Turning Brain-Computer Interfaces Into Child’s Play

Children with severe mobility limitations could soon receive a life-altering gift: the ability to control and play with toys using their minds.


Games. Electric cars. Laser light shows. These are gifts that most children would be thrilled to open.

Think2Switch headsets give kids with severe mobility limitations the ability to enjoy toys like these, too — by controlling them with their minds.

The invention is still in its early stages and limited to use in the lab, but the team behind it is working hard to make it so easy to use that it could be used at home. The project is a collaboration between researchers at the University of Alberta’s Assistive Technology Lab, the University of Calgary’s Pediatric Brain-Computer Interface Program (BCI 4 Kids), and Ontario-based industry partner Ideas for Independent Living.

The headset can read brain signals and act as a bridge for devices that can be operated with a switch. Instead of being limited to passively watching, it gives users a way to actively and independently participate in play.

And now as the inaugural winners of the Smart Technology Innovations Challenge, the team plans to use their prize money to refine their invention with input from Canadian families.

“Our brains are designed in a really lucky way in that the motor cortex and the activation of imagined movement can be read directly from electrodes just placed on your scalp,” said Eli Kinney-Lang, lead scientist at BCI 4 Kids Calgary, in a press release.

At the moment, however, brain-computer interfaces are too difficult for most consumers to use. Too much technical knowledge would be needed to get one set up and keep it tuned to work with a device in the desired way.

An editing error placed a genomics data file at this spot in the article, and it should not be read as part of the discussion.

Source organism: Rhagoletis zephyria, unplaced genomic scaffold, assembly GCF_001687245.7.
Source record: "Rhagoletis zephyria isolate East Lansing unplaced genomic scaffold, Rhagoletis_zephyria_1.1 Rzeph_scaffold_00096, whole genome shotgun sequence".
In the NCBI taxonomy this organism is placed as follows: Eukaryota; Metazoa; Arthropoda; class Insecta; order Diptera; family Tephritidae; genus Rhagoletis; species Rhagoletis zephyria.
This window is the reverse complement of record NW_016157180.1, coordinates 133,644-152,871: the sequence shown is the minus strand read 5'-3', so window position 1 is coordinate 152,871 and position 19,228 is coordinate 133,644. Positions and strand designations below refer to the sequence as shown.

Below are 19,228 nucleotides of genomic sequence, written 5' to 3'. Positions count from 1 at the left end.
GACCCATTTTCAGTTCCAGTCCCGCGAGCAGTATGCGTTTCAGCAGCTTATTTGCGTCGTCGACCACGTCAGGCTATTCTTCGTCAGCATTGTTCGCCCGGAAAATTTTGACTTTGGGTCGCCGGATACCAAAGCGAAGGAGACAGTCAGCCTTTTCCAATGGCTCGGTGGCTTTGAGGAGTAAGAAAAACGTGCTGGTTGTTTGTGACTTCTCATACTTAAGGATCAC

In particular, there is a big gap in these technologies when it comes to use by children. The research for this demographic is still limited.

The Think2Switch team believes that if children can learn to control simple toys, it could be a potential stepping stone to more complex devices.

“For kids with limited mobility, being able to use their brain to turn on a toy is going to be a really valuable beginner tool,” added Kim Adams, director of the Assistive Technology Lab.

“From that toy, they might progress to controlling a game or moving a power wheelchair, and from there they might progress to more control with the brain signals. I think it will slowly open up the world to them.”

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Karyn Ho is a science animator and engineer who thrives at the interface between science, engineering, medicine, and art. She earned her MScBMC (biomedical communications) and PhD (chemical engineering and biomedical engineering) at the University of Toronto. Karyn is passionate about using cutting edge discoveries to create dynamic stories as a way of supporting innovation, collaboration, education, and informed decision making. By translating knowledge into narratives, her vision is to captivate people, spark their curiosity, and motivate them to share what they learned.